Fall - Regular Academic Session - 2014Contact info & Office Hours
      • ENGL 1302-037 Rhetoric and Composition II

        Continues ENGL 1301, but with an emphasis on advanced techniques of academic argument. Includes issue identification, independent library research, analysis and evaluation of sources, and synthesis of sources with students’ own claims, reasons, and evidence. Prerequisite: Grade of C or better in ENGL 1301.

        Spring - Regular Academic Session - 2014Contact info & Office Hours
      • ENGL 1302-069 Rhetoric and Composition II

        Continues ENGL 1301, but with an emphasis on advanced techniques of academic argument. Includes issue identification, independent library research, analysis and evaluation of sources, and synthesis of sources with students’ own claims, reasons, and evidence. Prerequisite: Grade of C or better in ENGL 1301.

        Spring - Regular Academic Session - 2014Contact info & Office Hours
      • ENGL 1302-016 RHETORIC AND COMPOSITION II

        Continues ENGL 1301, but with an emphasis on advanced techniques of academic argument. Includes issue identification, independent library research, analysis and evaluation of sources, and synthesis of sources with students’ own claims, reasons, and evidence. Prerequisite: Grade of C or better in ENGL 1301.  The information provided is tenative in regards to scheduling and time.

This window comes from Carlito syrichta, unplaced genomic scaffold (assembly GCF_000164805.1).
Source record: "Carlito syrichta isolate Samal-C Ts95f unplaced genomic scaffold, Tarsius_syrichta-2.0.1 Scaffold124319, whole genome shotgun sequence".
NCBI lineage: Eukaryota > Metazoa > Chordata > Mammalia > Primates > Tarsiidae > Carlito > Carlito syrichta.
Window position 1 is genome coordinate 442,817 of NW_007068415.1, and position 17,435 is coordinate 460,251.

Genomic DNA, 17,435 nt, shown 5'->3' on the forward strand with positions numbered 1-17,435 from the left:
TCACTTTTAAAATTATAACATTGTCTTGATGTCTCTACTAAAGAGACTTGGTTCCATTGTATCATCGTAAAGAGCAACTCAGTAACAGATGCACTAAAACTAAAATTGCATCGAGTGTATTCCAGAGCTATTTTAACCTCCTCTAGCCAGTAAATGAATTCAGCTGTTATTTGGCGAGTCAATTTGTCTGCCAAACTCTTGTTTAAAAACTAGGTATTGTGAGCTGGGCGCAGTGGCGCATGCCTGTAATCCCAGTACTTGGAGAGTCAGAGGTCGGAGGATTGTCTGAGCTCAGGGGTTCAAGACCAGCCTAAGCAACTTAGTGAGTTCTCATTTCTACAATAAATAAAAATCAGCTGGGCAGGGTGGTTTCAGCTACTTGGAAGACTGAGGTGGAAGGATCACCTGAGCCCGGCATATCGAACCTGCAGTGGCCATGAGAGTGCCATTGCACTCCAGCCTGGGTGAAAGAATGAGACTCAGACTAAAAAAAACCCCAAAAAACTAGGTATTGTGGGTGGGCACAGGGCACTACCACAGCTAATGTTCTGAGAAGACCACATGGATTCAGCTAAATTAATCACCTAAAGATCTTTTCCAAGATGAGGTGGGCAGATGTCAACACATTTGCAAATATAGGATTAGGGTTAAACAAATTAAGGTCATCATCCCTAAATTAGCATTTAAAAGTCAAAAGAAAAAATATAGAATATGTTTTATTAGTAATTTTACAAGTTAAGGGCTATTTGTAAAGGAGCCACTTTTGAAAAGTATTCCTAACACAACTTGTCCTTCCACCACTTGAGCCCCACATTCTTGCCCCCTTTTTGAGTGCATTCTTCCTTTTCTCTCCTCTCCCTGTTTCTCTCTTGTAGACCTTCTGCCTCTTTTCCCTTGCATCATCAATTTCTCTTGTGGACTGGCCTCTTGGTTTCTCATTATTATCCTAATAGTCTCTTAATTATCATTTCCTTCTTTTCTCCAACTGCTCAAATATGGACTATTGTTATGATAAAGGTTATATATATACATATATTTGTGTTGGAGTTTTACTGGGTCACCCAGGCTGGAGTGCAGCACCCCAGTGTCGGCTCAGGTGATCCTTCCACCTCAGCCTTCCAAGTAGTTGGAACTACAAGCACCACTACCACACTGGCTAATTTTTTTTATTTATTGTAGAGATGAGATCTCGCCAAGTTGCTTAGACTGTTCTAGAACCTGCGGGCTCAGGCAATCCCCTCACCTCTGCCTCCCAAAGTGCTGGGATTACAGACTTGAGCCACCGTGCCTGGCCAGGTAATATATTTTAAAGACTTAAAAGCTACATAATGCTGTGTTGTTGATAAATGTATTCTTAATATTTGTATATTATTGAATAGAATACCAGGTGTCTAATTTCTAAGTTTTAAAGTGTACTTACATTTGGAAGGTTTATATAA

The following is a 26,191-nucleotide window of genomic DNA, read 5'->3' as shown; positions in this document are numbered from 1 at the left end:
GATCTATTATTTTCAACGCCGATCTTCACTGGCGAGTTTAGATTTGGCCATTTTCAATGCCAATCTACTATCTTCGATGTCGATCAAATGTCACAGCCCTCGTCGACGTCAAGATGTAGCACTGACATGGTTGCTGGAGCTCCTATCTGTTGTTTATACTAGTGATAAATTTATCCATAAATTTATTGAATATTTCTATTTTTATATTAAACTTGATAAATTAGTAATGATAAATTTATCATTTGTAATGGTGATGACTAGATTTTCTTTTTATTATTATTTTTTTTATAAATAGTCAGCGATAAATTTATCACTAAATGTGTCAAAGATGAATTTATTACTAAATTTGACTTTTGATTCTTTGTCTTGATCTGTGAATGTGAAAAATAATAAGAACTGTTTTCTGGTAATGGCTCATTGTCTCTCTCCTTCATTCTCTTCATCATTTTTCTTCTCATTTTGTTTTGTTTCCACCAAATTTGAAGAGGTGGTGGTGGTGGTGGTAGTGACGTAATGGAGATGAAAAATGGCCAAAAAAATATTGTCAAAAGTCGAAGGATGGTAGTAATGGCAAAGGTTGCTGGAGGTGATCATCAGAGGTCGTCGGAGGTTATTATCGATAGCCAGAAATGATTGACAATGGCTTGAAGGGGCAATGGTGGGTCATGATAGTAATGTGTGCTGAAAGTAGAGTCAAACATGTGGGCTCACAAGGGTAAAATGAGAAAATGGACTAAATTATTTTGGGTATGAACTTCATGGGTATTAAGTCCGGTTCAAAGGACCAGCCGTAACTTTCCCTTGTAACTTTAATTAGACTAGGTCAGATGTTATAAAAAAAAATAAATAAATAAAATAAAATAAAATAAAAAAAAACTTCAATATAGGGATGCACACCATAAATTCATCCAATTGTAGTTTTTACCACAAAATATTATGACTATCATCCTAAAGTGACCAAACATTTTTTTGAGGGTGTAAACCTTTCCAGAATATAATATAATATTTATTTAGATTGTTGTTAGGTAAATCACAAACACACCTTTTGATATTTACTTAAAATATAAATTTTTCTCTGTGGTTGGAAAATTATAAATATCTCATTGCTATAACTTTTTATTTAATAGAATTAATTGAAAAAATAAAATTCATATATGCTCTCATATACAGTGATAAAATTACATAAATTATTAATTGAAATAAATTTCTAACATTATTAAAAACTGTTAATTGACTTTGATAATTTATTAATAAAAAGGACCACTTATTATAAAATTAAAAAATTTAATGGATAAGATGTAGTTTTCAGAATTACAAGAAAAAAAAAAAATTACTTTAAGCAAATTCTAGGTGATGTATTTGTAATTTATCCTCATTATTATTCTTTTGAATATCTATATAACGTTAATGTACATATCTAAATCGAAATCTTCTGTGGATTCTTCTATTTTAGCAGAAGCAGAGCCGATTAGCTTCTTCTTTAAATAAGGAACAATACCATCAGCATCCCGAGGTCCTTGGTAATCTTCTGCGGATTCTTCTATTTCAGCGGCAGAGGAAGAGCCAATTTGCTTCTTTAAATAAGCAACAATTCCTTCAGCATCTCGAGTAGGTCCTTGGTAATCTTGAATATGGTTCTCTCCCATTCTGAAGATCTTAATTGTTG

Fall - Regular Academic Session - 2013Contact info & Office Hours
      • ENGL 1302-011 RHETORIC AND COMPOSITION II

        Continues ENGL 1301, but with an emphasis on advanced techniques of academic argument. Includes issue identification, independent library research, analysis and evaluation of sources, and synthesis of sources with students’ own claims, reasons, and evidence. Prerequisite: Grade of C or better in ENGL 1301.  The information provided is tenative in regards to scheduling and time.

        Fall - Regular Academic Session - 2013Contact info & Office Hours
      • ENGL 1301-014 RHETORIC AND COMPOSITION I
        Introduction to college reading and writing. Emphasizes recursive writing processes, rhetorical analysis, synthesis of sources, and argument.
        Spring - Regular Academic Session - 2013

Service to the University

  • Appointed
    • May 2013 to  May 2013 2013 Panel Judge for Duncan Robinson Essay Competition.

      Served on panel which determined the winners of the 2013 Duncan Robinson Essay Competition.

  • Elected
    • Aug 2013 to  June 2014 President of the English Graduate Student Association

      Was elected to serve as Co-President to the EGSA for the Fall 2013-Spring 2014 academic year.

Other Service Activities

  • Curriculum committee
    • Jun 2014 First Year Writing Curriculum Committee